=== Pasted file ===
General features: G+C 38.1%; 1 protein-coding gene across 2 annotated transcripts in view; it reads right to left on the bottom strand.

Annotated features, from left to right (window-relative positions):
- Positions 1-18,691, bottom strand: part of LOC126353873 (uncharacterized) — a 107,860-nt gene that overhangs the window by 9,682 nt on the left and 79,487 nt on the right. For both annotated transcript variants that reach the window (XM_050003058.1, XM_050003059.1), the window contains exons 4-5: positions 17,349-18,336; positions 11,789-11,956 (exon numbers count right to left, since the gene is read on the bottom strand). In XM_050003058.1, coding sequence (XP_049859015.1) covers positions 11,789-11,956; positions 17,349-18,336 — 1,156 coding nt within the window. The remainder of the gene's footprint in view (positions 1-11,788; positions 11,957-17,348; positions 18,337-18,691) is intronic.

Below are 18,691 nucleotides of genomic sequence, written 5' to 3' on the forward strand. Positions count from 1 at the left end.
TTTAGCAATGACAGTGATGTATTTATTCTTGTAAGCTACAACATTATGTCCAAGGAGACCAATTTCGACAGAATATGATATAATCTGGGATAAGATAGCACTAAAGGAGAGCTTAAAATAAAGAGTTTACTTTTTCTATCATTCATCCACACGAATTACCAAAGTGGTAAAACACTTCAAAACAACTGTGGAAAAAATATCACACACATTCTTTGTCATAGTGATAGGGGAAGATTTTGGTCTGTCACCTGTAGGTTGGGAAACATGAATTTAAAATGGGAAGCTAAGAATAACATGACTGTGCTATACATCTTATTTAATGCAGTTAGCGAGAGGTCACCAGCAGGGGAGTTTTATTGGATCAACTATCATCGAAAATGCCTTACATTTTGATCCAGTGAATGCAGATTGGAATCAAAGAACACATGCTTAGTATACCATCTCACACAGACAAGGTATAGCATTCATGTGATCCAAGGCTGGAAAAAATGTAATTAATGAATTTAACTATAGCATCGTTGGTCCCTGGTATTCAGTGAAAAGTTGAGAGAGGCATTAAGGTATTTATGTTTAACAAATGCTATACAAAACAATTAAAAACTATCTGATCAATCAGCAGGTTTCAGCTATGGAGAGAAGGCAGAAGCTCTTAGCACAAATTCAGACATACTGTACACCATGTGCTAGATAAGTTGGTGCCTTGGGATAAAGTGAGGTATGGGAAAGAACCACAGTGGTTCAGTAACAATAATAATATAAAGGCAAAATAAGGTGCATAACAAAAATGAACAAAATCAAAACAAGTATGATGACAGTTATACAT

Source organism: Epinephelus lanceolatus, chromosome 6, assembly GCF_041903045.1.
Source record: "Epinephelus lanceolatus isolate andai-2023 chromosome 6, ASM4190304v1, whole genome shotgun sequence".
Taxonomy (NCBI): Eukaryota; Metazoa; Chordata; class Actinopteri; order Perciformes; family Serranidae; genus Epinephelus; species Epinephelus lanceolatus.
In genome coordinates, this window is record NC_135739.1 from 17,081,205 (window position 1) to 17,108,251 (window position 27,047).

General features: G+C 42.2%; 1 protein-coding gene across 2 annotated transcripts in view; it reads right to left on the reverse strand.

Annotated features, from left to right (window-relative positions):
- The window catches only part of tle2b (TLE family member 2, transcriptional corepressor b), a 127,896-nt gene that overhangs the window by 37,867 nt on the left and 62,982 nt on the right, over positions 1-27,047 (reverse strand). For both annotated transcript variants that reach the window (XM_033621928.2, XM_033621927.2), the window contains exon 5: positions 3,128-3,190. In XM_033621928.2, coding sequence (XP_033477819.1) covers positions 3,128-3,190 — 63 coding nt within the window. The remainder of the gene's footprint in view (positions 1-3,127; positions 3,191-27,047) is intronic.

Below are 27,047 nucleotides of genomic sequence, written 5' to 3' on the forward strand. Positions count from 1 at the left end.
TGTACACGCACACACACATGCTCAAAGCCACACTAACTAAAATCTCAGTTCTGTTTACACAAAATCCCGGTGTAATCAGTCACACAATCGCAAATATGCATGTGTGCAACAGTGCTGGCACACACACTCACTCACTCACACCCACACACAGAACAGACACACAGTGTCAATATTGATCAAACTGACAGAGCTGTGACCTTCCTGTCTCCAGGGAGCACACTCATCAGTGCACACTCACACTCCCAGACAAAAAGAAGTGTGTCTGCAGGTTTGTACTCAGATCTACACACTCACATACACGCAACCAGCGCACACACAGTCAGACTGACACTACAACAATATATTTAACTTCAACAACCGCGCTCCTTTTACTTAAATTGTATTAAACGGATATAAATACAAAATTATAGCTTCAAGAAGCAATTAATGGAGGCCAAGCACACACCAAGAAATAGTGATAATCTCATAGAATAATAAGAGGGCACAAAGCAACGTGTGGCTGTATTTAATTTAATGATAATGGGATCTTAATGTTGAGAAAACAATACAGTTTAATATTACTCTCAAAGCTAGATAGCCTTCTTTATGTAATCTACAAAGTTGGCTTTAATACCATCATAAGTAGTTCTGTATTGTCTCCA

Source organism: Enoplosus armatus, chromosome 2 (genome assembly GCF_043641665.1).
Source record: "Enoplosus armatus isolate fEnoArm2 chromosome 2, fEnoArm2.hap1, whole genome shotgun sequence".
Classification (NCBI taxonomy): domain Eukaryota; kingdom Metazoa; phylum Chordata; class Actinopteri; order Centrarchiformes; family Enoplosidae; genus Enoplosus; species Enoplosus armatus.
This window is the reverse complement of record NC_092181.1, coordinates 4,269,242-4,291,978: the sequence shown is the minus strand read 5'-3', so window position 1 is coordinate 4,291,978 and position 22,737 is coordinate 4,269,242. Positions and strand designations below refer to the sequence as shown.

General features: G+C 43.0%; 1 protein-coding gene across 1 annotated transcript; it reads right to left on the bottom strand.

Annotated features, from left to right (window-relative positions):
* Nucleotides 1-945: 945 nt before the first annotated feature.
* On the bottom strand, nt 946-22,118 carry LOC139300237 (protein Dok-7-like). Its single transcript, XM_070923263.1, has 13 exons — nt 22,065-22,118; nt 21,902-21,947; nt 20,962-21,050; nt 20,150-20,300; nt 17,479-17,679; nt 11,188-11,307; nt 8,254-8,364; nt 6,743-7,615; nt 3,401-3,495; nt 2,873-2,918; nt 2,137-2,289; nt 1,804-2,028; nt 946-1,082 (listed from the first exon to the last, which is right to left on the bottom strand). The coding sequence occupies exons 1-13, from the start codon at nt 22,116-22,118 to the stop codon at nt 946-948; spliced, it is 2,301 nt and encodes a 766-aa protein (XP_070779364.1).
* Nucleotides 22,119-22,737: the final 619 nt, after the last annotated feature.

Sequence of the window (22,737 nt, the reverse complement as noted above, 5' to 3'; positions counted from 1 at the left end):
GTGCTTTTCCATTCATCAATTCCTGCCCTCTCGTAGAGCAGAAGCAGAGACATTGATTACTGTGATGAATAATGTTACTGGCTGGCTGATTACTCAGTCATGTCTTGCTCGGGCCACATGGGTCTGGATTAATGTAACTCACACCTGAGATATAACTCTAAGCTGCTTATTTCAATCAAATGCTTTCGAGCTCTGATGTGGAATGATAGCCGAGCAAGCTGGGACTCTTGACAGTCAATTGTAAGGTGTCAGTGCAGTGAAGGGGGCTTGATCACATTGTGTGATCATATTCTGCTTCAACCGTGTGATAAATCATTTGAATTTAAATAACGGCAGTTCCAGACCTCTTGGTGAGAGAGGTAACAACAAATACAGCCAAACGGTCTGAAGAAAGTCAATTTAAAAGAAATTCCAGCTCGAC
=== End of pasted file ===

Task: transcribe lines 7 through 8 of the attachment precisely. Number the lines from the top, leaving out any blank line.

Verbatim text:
Source record: "Epinephelus lanceolatus isolate andai-2023 chromosome 6, ASM4190304v1, whole genome shotgun sequence".
Taxonomy (NCBI): Eukaryota; Metazoa; Chordata; class Actinopteri; order Perciformes; family Serranidae; genus Epinephelus; species Epinephelus lanceolatus.